Current alcohol consumption guidelines will not prevent cancer
“On the whole, alcohol is considered an avoidable risk factor for cancer incidence and, more generally, for the global burden of disease,” wrote Dr. Paule Latino-Martel, of the French National Institute for Agricultural Research (Paris), and coauthors from France's National Institute for Prevention and Health Education (Saint-Denis) and the French National Cancer Institute (Boulogne Billancourt). “Although drinking guidelines used in the context of a brief intervention have proven effective to help people who have problems due to their drinking habits to reduce their alcohol consumption, they are inadequate to prevent all types of risks, including cancer risk.”
Therefore, contend the researchers, the application of alcohol-consumption guidelines to the general population should be revisited.
According to information provided in a statement from CMAJ, increasing evidence links alcohol consumption to cancer. For example, the World Health Organization (WHO) International Agency of Research on Cancer has stated, based on evidence, that alcohol is carcinogenic in both animals and humans. The 2007 joint report from the World Cancer Research Fund and the American Institute for Cancer Research warned of the link between alcohol and cancers of the mouth, throat, esophagus, liver, colon-rectum, and breast.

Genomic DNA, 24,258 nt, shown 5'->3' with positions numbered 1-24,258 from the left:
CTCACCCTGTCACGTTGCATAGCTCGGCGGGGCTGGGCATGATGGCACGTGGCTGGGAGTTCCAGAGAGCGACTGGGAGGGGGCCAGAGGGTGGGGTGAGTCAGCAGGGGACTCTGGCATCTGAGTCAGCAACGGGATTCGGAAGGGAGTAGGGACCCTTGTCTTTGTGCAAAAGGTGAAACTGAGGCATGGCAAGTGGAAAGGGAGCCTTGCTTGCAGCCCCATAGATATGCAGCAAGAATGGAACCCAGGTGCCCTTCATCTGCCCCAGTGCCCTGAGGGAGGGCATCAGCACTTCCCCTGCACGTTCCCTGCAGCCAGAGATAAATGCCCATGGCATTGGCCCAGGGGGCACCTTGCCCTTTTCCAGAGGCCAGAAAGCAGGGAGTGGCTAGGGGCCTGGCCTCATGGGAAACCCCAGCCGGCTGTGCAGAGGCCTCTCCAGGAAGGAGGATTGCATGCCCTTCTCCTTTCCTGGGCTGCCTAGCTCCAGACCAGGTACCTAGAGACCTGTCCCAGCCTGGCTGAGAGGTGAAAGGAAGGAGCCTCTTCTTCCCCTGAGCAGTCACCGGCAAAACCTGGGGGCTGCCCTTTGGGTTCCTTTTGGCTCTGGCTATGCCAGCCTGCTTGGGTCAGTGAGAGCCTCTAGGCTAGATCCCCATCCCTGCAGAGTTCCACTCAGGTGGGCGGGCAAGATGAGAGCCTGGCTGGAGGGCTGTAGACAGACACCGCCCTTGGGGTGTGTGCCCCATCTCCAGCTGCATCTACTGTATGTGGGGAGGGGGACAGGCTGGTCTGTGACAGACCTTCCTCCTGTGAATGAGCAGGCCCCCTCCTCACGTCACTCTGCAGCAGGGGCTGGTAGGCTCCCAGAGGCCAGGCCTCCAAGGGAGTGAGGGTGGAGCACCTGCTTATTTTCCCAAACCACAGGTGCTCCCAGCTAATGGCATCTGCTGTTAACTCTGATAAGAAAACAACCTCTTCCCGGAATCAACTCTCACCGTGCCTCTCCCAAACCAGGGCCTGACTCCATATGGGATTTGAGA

The Dietary Guidelines for Americans 2010, issued by the US Department of Agriculture and the US Department of Health and Human Services, recommends that women who consume alcohol have no more than one drink per day, and men, no more than two per day (www.health.gov/dietaryguidelines/dga2010/DietaryGuidelines2010.pdf). The guidelines define a drink as 12 fluid ounces of regular beer (5% alcohol), 5 fluid ounces of wine (12% alcohol), or 1.5 fluid ounces of 80-proof (40% alcohol) distilled spirits. One drink contains 0.6 fluid ounces of alcohol.
Referring to Canadian guidelines for low-risk consumption set in 1997—nine drinks per week for women and 14 for men—Latino-Martel and colleagues concluded, “Considering our current knowledge of the relationship between alcohol consumption and cancer risk, national health authorities should be aware of the possible legal consequences of promoting drinking guidelines that allow consumers to believe that drinking at low or moderate levels is without risk.”